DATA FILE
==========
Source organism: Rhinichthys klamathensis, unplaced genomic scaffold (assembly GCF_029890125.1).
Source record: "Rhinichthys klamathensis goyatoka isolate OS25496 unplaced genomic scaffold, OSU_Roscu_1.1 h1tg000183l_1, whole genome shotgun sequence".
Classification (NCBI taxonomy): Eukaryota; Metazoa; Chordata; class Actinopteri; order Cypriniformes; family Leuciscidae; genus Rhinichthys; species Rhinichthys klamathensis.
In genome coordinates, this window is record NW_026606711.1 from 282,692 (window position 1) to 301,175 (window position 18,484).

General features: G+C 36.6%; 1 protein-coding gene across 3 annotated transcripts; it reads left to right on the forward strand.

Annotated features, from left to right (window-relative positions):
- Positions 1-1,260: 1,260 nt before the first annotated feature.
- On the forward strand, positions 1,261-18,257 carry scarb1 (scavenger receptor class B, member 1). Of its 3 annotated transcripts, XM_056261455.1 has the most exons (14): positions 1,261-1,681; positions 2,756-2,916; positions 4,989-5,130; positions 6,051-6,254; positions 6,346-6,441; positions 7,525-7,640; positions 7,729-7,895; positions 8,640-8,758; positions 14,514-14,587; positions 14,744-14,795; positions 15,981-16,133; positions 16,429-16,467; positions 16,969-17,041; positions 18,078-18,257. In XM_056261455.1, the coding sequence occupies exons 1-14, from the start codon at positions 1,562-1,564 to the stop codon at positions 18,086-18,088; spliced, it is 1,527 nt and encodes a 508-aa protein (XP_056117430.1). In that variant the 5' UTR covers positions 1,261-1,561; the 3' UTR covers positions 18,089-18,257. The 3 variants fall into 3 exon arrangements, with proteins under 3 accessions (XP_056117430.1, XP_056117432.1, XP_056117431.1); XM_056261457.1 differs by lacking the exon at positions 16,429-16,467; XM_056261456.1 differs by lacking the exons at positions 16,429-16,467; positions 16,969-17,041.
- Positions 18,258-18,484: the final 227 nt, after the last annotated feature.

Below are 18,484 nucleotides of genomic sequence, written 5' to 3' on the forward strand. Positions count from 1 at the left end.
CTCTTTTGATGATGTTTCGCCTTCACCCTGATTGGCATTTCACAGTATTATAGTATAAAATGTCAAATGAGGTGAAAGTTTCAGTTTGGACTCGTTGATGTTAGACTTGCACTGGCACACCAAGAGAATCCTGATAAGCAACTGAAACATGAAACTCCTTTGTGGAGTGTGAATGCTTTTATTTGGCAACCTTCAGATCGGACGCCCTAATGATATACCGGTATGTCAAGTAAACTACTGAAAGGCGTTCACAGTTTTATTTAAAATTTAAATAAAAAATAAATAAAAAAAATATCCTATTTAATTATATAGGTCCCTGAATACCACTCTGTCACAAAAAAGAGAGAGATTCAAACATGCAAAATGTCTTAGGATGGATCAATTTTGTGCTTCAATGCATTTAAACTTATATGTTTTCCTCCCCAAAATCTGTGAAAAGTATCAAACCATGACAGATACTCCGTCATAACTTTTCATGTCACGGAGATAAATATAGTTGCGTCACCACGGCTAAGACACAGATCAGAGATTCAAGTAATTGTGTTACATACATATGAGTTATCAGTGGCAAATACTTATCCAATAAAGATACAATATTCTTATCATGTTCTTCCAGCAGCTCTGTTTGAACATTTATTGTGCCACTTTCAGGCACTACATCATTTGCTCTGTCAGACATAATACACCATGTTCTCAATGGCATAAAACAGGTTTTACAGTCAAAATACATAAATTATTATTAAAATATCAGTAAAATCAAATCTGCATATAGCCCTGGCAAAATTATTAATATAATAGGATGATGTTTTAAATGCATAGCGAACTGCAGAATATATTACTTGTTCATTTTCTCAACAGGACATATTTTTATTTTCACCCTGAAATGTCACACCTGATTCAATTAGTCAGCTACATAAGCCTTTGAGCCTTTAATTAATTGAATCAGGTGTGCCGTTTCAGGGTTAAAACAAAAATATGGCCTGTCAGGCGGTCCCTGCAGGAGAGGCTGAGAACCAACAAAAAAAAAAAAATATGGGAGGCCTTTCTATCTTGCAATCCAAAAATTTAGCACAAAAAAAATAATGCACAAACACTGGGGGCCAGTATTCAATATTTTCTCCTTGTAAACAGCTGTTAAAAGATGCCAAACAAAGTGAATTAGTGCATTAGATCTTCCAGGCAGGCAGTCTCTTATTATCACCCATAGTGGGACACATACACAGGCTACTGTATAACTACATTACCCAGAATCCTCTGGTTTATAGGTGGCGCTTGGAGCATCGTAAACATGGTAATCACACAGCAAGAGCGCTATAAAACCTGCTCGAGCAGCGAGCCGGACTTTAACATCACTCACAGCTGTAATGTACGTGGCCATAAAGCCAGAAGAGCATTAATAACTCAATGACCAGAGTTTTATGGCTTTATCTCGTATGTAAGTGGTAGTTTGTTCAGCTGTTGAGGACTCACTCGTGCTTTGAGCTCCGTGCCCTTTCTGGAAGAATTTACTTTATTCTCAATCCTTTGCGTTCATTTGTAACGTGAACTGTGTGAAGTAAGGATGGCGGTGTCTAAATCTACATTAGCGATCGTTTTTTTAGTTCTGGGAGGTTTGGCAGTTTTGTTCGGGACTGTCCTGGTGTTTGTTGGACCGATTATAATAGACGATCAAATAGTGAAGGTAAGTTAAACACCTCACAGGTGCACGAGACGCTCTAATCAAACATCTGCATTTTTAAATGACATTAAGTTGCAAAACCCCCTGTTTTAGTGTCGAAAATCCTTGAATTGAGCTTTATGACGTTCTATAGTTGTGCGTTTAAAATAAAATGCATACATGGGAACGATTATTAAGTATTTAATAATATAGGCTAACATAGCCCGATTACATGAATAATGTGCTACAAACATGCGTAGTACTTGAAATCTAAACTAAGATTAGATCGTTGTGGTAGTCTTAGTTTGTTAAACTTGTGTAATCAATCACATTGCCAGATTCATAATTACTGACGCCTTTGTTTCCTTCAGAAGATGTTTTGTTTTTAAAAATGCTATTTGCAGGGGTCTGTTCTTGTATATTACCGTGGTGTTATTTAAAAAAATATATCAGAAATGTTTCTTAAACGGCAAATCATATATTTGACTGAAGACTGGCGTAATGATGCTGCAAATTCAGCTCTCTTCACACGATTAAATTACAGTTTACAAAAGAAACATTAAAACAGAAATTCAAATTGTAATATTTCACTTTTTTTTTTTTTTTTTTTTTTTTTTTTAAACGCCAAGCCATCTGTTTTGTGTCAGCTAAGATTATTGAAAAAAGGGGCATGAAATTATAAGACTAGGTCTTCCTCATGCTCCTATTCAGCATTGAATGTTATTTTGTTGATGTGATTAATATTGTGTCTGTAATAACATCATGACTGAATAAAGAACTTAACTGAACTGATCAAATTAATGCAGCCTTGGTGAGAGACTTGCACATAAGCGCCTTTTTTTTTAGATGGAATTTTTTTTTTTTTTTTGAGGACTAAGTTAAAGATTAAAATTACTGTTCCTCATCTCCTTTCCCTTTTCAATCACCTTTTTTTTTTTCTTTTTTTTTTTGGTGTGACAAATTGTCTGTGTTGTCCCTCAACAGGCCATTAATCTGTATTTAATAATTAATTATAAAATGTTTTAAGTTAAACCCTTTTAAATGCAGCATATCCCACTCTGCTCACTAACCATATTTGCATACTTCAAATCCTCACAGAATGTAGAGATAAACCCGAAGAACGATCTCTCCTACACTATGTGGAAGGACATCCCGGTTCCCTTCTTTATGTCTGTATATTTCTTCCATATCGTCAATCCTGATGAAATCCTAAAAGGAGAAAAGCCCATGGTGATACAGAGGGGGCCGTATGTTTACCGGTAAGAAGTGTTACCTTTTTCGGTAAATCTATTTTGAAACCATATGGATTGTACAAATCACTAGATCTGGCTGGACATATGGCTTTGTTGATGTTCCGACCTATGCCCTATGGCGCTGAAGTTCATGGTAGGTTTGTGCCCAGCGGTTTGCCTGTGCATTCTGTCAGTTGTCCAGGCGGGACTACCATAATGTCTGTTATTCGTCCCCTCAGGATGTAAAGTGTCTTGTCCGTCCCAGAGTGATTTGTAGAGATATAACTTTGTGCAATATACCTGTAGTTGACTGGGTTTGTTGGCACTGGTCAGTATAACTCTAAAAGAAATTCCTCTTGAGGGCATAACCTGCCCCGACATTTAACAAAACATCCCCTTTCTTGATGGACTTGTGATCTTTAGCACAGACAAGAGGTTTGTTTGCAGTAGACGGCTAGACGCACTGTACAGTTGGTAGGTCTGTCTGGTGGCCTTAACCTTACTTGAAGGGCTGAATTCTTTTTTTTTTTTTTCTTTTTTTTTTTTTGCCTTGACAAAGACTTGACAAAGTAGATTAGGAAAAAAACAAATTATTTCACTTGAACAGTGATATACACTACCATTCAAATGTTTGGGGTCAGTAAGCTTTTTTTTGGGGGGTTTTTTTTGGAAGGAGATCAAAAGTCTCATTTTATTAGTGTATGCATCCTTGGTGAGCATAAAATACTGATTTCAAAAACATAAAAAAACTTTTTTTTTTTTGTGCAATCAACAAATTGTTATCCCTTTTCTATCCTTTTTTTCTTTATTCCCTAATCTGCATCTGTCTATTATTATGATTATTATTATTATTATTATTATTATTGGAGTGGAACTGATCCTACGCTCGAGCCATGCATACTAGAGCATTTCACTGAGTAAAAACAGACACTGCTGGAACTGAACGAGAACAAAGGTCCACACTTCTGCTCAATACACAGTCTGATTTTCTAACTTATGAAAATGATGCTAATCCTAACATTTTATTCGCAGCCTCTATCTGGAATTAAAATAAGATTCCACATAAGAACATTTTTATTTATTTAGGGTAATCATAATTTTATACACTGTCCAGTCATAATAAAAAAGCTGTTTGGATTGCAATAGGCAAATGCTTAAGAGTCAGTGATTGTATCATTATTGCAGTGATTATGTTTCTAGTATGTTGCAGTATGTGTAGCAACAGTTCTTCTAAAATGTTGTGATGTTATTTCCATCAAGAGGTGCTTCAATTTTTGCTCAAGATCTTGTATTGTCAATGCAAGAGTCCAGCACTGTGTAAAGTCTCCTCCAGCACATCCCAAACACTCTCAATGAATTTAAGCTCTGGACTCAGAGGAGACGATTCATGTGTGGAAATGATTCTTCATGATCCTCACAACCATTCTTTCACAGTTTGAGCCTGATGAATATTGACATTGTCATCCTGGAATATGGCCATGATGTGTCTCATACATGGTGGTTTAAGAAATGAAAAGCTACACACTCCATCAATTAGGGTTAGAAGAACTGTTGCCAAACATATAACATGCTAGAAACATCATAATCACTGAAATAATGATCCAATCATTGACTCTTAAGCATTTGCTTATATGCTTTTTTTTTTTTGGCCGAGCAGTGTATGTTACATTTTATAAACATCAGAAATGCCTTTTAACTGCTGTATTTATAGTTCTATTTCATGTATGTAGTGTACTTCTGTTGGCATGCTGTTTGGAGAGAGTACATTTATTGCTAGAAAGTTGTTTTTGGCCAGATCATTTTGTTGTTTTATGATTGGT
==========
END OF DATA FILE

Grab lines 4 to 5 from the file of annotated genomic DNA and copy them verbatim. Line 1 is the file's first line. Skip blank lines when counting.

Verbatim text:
In genome coordinates, this window is record NW_026606711.1 from 282,692 (window position 1) to 301,175 (window position 18,484).

General features: G+C 36.6%; 1 protein-coding gene across 3 annotated transcripts; it reads left to right on the forward strand.